Paris A/W15 Collections vs Film Counterparts
Maybe it wasn’t the slit scan techniques featured in John Whitney’s pioneering 1961 short Catalog that Kenzo’s creative directors Humberto Leon & Carol Lim had in mind when piecing together their stratospheric A/W15 collection. Their jumpers, however, tell otherwise. As the menswear season in Paris concludes, we contrast some of the biggest collections with their corresponding scene in film – the cinematic moments that perfectly echo the ideas reverbing off the catwalk.
Givenchy = From Dusk Till Dawn (1996)
Something sinister underpinned Riccardo Tisci’s carpetbag collection, replete with hellish curiosities. Mouths were clamped shut with metal sutures; make-up artist Pat McGrath channelled The Joker with smeared, shell-caked faces. There were enough eerie accessories to kickstart an occult spinoff of Antiques Roadshow. The atmosphere instantly brought to mind Robert Rodriguez and Sarah Kelly’s pulpy vampire flick From Dusk Till Dawn – pecifically, Santanico Pandemonium’s (Salma Hayek) salacious nightclub number. The glowing neons echoed the black suits’ blood red piping, the ruby red dais became a cabaret stage. While satanic on the surface, Tisci’s foray into the fifth circle of hell was totally sinful sex.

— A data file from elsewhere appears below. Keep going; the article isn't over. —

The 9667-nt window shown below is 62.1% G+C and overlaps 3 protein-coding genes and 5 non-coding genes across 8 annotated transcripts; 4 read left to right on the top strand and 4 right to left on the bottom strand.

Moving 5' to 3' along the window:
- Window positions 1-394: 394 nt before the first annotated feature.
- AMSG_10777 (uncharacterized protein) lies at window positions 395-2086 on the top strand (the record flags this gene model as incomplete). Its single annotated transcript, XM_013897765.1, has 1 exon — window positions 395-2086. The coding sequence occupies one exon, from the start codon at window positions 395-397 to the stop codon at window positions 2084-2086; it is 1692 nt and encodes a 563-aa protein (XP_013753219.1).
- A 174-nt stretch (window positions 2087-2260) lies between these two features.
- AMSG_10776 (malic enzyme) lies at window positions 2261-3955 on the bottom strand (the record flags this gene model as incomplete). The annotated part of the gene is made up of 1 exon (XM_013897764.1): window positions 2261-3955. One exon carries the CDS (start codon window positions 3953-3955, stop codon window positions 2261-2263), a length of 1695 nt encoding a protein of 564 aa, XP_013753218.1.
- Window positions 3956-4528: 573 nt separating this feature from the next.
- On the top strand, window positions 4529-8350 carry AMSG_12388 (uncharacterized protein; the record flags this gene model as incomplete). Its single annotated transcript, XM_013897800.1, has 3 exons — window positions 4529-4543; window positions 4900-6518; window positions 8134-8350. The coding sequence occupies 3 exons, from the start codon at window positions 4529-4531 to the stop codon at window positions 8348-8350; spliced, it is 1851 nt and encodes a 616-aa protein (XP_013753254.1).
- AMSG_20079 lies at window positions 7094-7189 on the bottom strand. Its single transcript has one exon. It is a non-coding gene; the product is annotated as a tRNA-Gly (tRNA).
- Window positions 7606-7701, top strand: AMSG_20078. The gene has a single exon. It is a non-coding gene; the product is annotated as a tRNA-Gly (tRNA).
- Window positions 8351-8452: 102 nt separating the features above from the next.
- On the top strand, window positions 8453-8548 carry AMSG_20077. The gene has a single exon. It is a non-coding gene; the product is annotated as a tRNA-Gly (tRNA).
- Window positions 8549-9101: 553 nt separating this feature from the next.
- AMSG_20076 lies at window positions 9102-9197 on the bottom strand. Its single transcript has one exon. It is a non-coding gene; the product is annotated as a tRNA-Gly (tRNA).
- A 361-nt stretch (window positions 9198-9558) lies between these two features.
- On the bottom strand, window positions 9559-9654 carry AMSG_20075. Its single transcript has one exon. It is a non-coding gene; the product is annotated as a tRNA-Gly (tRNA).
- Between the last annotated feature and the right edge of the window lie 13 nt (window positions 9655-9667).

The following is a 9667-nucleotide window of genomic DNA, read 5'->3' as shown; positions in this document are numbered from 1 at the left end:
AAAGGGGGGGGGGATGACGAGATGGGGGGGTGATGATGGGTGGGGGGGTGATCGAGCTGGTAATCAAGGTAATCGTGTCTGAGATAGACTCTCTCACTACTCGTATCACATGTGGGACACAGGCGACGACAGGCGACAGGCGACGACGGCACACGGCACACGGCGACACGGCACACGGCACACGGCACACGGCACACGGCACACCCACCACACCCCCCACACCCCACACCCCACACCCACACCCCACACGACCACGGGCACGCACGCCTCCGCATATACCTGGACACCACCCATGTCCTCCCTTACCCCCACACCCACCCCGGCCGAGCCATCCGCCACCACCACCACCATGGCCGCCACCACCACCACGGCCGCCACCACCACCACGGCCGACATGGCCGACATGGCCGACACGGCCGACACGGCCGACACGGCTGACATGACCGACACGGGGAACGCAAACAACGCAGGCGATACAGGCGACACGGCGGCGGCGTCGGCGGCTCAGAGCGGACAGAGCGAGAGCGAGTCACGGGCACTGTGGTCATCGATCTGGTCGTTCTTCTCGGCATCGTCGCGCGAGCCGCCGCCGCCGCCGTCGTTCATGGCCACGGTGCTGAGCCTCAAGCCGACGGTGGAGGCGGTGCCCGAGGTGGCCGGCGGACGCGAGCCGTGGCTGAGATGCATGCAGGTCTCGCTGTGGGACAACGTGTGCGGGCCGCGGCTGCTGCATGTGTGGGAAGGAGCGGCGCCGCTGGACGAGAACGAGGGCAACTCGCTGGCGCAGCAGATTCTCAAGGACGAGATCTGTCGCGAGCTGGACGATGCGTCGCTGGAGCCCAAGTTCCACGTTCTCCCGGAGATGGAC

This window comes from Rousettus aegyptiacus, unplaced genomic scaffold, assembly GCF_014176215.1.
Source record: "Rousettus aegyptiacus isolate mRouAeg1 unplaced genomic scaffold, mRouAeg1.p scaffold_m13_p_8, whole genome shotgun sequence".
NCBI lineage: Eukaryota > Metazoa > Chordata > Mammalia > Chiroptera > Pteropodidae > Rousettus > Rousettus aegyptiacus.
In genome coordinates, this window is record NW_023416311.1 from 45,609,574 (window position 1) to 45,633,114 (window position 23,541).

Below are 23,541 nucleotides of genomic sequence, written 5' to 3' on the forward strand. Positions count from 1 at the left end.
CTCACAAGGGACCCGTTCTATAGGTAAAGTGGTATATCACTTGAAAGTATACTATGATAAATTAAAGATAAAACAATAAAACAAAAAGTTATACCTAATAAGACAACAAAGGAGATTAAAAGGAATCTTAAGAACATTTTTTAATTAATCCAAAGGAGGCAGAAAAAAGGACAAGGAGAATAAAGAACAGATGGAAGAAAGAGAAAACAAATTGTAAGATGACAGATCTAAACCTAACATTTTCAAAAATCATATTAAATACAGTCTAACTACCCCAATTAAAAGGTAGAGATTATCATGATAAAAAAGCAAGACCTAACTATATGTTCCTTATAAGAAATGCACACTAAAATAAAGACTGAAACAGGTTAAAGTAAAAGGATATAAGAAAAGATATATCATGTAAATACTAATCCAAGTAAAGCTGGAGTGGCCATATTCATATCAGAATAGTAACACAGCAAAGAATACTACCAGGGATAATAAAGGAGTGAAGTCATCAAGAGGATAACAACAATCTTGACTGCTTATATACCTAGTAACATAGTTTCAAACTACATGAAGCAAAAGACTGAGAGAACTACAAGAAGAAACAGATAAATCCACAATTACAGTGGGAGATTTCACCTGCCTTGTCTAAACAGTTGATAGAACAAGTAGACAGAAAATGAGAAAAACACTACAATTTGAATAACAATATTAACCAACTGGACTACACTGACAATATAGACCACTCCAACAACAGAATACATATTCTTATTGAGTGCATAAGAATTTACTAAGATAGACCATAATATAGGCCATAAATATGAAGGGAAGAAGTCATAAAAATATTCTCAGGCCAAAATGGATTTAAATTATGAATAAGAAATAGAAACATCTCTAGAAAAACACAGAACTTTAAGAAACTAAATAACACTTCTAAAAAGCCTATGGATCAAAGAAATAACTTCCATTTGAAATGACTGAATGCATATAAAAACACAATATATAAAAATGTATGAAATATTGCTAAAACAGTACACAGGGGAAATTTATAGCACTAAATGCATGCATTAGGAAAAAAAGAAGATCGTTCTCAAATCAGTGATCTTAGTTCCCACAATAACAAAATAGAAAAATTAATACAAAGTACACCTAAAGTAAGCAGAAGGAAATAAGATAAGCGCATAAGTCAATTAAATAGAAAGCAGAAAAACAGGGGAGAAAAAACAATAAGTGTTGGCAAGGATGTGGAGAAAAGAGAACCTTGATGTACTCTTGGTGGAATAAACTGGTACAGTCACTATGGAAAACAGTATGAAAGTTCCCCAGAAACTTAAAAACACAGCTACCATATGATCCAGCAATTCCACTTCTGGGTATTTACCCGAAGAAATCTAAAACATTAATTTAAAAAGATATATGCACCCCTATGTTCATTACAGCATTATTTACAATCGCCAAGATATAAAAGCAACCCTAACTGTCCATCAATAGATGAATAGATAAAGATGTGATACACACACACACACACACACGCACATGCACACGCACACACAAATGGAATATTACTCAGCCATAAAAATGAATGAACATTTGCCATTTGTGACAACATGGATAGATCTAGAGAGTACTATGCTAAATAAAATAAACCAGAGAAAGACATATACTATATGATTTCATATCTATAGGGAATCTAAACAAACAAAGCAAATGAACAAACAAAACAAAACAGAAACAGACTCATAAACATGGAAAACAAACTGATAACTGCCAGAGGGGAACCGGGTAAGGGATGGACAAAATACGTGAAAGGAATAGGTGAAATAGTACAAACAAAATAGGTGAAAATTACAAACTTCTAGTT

Loewe = The Darjeeling Limited (2007)
Francis: “Is that my belt?”
Peter: “Can I borrow it?”
So goes the exchange between brothers Francis and Peter in Wes Anderson’s epic The Darjeeling Limited. Pro tip: it’s always easiest asking to borrow something after you’ve already tried it on. Jonathan Anderson knows that, as his second outing for Loewe revelled in a playful tug of war between garments – models were literally fighting over bags in the images shot by Jamie Hawkesworth. The outsize white trousers and pastel overcoats exalted Anderson’s signature retro romanticism (Wes, that is). Serving up a strong sense of bonding, much like the three brothers in the film, these guys decked out in holidaymaker get-up could just as easily be sulking in the background of The Darjeeling Limited as extras.
Kenzo = Catalog (1961)
“UFO’s are Coming Back” declared Kenzo’s Humberto Leon and Carol Lim with that, and similar futuristic statements (albeit in Wingdings), slapped on their interstellar sendout. Their superfuture populace wore reflective bomber-capes and orange jumpsuits, ready to take off at a moment’s notice. It seemed as though John Whitney’s Catalog was given new life on Kenzo’s striped jumpers. Fashioned out of a WWII anti-aircraft gun sight, Whitney built an analog computer-camera “magic machine” responsible for similar graphic prints. When Special FX wizard Douglas Trumbull came upon Whitney’s pioneering slit scan techniques, he was inspired to use it for a sequence in Stanley Kubrick’s 2001: A Space Odyssey. Even the best artists steal. Lim & Leon tapped into slit scan CG for their hybrid astral jumpers.
Originally published on Another